|Members of South Africa’s parliament have appealed for tighter gambling controls and for limited pay-out machines to be scrapped, following the release of new research on the impact of the industry on South Africans.|
Research commissioned by the National Gambling Board and presented to parliament's trade and industry portfolio committee on Wednesday paints a grim picture, finding a disproportionately high incidence of gambling among the unemployed and poor households. The research found that 27% of people without jobs played the lottery and 22% visited casinos.
African National Congress MP Desmond Lockey said it was a tragedy that it was in sections of society where poverty was the highest that gambling was the most prevalent.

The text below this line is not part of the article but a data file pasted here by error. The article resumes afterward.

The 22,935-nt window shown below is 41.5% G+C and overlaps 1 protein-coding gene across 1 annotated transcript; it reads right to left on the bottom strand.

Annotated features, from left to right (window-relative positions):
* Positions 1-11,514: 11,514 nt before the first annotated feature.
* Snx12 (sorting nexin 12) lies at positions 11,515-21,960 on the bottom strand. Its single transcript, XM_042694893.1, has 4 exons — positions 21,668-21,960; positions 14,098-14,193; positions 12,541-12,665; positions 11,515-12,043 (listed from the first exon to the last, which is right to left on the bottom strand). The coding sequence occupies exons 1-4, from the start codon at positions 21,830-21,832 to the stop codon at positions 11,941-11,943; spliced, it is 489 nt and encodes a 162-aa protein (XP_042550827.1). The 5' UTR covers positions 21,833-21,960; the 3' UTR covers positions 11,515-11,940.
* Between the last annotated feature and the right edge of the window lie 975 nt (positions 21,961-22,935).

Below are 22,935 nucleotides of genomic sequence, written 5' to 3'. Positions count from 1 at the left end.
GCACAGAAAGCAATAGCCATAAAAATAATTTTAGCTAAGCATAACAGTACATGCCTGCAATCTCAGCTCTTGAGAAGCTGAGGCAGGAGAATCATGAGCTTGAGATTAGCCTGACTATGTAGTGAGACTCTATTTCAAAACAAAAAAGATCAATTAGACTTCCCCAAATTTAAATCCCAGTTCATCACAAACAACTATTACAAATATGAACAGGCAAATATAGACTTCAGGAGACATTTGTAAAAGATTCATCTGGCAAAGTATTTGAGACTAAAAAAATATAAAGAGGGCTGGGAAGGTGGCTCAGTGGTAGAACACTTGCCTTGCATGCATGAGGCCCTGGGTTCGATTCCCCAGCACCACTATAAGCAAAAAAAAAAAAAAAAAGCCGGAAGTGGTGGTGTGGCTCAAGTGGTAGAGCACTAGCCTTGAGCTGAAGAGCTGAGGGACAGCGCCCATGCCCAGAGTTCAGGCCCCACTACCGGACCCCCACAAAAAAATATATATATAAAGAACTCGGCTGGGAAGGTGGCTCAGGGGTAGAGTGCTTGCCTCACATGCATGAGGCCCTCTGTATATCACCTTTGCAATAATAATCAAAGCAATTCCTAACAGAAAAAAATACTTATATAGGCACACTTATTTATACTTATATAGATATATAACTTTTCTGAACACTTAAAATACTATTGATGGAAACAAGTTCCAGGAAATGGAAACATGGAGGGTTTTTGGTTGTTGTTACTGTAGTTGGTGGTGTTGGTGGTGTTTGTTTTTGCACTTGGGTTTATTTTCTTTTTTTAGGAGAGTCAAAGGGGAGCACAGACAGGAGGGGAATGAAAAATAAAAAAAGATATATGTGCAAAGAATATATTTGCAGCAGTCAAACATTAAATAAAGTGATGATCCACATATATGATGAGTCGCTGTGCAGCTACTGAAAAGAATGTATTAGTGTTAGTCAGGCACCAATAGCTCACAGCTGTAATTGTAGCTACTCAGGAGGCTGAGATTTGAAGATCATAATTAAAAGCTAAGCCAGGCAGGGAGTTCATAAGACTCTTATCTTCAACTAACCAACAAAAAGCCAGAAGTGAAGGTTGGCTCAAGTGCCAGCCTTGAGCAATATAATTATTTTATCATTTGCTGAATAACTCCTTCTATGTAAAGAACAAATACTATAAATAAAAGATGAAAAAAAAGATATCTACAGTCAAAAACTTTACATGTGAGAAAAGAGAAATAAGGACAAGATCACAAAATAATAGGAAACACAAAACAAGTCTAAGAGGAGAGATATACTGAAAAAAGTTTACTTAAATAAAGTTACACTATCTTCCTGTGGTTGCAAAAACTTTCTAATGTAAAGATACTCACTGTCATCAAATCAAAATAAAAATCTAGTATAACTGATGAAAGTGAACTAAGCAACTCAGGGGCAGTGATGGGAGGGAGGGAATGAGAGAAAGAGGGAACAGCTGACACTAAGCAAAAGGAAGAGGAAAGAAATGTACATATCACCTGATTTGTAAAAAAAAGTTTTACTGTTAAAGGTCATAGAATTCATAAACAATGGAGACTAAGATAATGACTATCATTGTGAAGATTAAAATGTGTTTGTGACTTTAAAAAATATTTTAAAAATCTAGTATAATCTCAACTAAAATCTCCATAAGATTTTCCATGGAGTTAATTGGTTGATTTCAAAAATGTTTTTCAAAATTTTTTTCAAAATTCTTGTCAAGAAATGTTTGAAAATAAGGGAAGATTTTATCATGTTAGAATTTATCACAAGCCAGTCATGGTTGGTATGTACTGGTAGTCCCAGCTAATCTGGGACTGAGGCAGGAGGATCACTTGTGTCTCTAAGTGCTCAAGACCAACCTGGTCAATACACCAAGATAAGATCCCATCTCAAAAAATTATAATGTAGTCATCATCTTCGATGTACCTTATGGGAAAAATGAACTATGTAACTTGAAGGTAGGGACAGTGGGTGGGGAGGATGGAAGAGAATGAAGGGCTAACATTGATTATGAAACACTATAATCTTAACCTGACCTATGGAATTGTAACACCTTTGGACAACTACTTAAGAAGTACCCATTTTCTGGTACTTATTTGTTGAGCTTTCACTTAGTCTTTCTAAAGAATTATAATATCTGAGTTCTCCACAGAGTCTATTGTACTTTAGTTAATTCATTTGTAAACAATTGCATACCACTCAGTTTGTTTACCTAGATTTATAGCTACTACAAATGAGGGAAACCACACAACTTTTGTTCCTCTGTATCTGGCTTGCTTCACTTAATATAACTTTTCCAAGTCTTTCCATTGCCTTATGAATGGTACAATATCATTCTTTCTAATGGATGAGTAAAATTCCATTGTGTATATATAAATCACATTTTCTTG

'I seriously propose we re-look at the roll-out of the limited pay-out machines in the light of this research,' he said.
Provinces are shortly expected to license more than 20,000 such machines in entertainment venues, such as pubs and clubs, across the country.
Gaming regulations stipulate that slot machines can pay out a maximum of R500 ($62.48), with a maximum wager of R5 ($0.62).
African Christian Democratic Party MP Mighty Madasa said the government needed to urgently review all gambling in the country.
'Gambling is obviously hitting those who can least afford it the hardest,' he said.
National Gambling Board chairman Chris Fismer said it was obvious that the proportion of gambling by the unemployed had negative implications for the country.
Fismer added that the study’s findings support Trade and Industry Minister Alec Erwin's decision to stop the proposed daily lottery game, Keno